In the case of Mackey v. Aycock, 83 Okl. 175, 201 P. 365, 366, the court recognized the following as controlling law regarding special damages to a land owner: "* * * the obstruction of a public highway may be considered as specially injurious to a private landowner * * * where the obstruction is not in front of the abutting property, but in such proximity to it upon the street or highway upon which the property abuts that the abutting owner's use and enjoyment of the property is destroyed or greatly interfered with and its value depreciated; * * * (or) in cases where property the access to which has been interfered with by an obstruction is not adjoining the highway or street upon which the obstruction exists, if such street or highway is the owner's only means of access to the property."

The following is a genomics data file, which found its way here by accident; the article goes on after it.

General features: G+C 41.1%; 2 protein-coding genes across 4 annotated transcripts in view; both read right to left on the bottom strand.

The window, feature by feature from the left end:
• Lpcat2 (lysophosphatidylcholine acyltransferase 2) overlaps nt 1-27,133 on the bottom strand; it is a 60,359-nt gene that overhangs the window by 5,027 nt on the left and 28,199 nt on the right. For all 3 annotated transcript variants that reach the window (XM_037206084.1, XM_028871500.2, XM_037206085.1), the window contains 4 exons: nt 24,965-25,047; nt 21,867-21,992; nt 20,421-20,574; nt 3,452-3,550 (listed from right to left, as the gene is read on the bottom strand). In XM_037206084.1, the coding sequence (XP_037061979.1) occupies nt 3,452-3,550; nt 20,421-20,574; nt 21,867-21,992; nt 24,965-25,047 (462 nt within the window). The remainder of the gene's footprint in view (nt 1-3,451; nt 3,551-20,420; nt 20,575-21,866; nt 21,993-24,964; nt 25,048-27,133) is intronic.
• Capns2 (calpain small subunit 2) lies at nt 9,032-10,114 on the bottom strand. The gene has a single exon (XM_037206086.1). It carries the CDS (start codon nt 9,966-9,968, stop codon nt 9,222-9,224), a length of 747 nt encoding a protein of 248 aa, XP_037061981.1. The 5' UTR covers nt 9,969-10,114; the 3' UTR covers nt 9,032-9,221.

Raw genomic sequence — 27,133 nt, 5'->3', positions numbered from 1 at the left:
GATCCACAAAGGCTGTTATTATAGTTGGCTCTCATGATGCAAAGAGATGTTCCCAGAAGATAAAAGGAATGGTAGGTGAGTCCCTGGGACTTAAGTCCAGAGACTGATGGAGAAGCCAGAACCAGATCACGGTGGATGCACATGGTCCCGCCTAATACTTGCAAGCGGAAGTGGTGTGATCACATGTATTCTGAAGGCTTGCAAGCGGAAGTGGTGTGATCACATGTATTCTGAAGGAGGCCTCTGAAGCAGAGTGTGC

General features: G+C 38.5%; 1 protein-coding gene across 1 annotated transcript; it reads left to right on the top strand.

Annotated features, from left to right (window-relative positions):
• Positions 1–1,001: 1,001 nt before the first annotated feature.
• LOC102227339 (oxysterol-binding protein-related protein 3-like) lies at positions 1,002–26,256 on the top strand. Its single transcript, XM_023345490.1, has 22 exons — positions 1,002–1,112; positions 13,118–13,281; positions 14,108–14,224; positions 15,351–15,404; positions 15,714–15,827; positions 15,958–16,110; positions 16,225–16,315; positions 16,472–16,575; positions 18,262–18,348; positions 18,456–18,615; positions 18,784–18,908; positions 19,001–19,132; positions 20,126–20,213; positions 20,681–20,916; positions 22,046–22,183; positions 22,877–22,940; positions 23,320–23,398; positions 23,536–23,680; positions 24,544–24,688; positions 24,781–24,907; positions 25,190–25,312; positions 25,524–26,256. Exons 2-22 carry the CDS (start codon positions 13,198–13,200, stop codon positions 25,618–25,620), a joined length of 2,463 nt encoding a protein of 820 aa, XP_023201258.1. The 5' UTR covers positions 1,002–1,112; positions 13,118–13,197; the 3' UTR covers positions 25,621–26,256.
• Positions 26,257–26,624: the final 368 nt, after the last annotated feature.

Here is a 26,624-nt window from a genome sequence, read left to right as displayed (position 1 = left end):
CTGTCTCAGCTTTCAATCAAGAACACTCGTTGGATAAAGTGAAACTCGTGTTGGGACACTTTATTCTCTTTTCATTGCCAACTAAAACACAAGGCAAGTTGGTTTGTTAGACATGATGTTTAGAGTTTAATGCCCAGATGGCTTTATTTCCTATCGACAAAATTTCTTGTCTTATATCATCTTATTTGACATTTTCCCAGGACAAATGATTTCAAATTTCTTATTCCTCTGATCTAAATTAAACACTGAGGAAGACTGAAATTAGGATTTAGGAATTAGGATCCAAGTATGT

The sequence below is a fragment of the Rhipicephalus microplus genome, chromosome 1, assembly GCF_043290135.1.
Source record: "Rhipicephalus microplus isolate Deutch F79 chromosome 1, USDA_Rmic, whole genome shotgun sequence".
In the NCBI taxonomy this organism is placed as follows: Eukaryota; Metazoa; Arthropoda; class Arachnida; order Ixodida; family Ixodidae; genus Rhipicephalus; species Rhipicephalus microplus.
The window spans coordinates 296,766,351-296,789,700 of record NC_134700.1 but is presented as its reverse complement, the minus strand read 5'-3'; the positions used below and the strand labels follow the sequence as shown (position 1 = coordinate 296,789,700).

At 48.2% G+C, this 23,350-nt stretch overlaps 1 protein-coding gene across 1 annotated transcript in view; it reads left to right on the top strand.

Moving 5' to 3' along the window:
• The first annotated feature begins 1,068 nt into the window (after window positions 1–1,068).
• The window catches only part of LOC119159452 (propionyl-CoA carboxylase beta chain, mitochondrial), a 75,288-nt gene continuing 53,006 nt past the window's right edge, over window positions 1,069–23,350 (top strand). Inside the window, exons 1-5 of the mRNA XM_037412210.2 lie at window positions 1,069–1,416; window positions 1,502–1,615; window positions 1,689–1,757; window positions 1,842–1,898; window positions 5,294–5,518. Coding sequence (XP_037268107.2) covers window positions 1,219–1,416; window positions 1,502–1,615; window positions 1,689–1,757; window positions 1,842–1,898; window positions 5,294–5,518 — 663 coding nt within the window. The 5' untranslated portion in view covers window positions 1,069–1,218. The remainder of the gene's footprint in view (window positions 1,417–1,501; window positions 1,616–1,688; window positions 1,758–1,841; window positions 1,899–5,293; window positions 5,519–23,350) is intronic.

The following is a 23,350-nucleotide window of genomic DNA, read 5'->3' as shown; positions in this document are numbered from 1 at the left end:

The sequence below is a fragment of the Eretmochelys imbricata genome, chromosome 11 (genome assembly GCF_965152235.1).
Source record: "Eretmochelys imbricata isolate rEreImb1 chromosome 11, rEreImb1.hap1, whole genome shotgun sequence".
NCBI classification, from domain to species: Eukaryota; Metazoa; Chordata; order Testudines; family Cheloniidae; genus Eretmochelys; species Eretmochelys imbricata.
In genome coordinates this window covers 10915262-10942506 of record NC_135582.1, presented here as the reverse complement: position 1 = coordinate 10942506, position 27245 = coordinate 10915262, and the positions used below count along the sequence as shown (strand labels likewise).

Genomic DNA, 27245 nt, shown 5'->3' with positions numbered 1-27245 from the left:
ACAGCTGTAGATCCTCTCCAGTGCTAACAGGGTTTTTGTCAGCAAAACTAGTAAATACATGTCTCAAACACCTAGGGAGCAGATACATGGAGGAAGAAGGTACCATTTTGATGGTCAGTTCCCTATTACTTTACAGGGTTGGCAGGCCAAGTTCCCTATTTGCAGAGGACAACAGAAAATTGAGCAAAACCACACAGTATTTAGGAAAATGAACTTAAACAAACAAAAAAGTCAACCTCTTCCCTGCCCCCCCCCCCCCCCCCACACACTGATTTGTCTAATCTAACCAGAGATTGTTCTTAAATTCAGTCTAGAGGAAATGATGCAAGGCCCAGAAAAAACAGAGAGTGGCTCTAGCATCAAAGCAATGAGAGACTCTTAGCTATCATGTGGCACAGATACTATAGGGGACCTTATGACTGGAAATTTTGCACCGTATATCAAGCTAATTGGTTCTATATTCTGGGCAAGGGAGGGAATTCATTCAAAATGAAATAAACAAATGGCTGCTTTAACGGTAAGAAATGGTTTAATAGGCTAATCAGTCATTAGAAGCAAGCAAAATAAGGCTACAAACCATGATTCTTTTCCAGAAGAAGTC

See also Whitney v. Crittendon, 112 Or. 278, 229 P. 378; Siegenthaler v. Newton, 174 Okl. 216, 50 P.2d 192; Thomas v. Farrier, 179 Okl. 263, 65 P.2d 526. Owing to the peculiar circumstances surrounding the location of plaintiffs' property between the canal and Grand Avenue, and the fact that Fourth street is only open at one end, being at the intersection of Grand Avenue, plaintiffs' only access to their property is over the strip of roadway in question. It is argued by defendants that plaintiffs have shown no specific decrease in the market value of their property and therefore have not shown special damage. However, according to the authority cited, a mere interference with a party's only access to his property constitutes special injury. We hold therefore that plaintiffs, having suffered such special damages, are proper parties to maintain an action asking injunctive relief therefor.